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I remember once coming across, while browsing some bilingual dictionary, the noun "swing" pointed up as an AmE equivalent for "circuit".

But, sadly enough, what the bilingual dictionary didn't say was if this usage had any currency at all in modern day AE -- and if it was to some extent more common than the term "circuit", as well as appropriate to use for both a short round trip and an extensive circular tour.

In addition, how does a swing differ from a circuit and from a round trip?

You might want to consider the following sources for this.

http://www.merriam-webster.com/dictionary/swing (head to Definition 6b by the bottom of the page)

http://dictionary.reference.com/browse/Swing?s=t (head to BOP also)

http://www.merriam-webster.com/dictionary/circuit

http://dictionary.reference.com/browse/circuit?s=t

The prince and princess, winding up a seven-day swing throughout the US... source

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    It tends to mean a short trip. Seven-day swing is a perfect example. No one would say 6-month swing. Then you'd start speaking of a tour or even a stint (extended period of time spent somewhere). Don't ask me what the cutoff is, though. Swing implies a speedy trip without much substance. – David M Mar 22 '14 at 20:56
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    the usage sounds odd to me, but maybe persons older than me or from a different part of the country may use it that way. the usage of swing that i am accustomed to is the phrasal senses swing over or swing by meaning "to make a brief or spontaneous social call" – jlovegren Mar 22 '14 at 20:57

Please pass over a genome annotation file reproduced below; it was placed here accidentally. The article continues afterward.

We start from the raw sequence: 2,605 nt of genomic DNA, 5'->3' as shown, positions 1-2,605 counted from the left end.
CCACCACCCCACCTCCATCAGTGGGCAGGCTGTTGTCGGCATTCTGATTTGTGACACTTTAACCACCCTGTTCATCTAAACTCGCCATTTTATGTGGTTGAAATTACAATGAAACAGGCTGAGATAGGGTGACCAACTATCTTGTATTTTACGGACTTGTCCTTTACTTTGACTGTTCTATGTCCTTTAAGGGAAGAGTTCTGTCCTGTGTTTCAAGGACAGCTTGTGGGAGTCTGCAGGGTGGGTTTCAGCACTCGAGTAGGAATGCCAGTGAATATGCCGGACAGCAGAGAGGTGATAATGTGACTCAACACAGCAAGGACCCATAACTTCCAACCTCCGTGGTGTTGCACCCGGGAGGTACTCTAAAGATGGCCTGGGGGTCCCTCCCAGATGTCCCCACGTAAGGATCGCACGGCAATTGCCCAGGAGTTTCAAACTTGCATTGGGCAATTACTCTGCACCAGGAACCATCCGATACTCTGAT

• @DavidM how about for scenic circular trips or tours shorter than a a day and than an hour? – Elian Mar 22 '14 at 21:10
  • @jlovegren Swing by definitely. Swing over, not as much to my ear. 7-day swing is something used nearly exclusively in tabloid headlines. Royals on 7-day swing through Canada, etc. I'm from the Northeastern United States, and I'm 38, for reference. – David M Mar 22 '14 at 21:20
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    @NourishedGourmet The problem is this ... It's not a commonly used phrase by "real people". You see this mostly in newspapers, etc. So, yes you could use it for any short trip. But, would you? Eh . . . not really. – David M Mar 22 '14 at 21:21
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To formally answer your question:

A swing (noun) is generally a short trip, never a long circuitous trip somewhere. And, the terminology is usually used in newspaper headlines. And, as such, it tends to be very informal.

Royals to make 7-day swing through Canada.

The body of the article would probably not use the term swing anywhere in it. Rather, they'd refer to it as a 7-day visit, trip, tour, etc. Swing would likely only be used in the headlines.

(This is a common theme with newspapers, who use punchier, informal, shorter terms in their headlines than they'd ever permit in their articles.)

On rare occasion, I've seen this used in advertisements for things like short cruises:

Take a 3-hour swing around New York Harbor.

This, just like the journalistic usage is an informal term for a short trip.

Compare this to the usage as a verb:

Swing by my place after work, and I'll give you the $5 I owe you.

It means, come over to my home, and it implies that you are going to stop by, but not stay for long.

I hope this answers your question.

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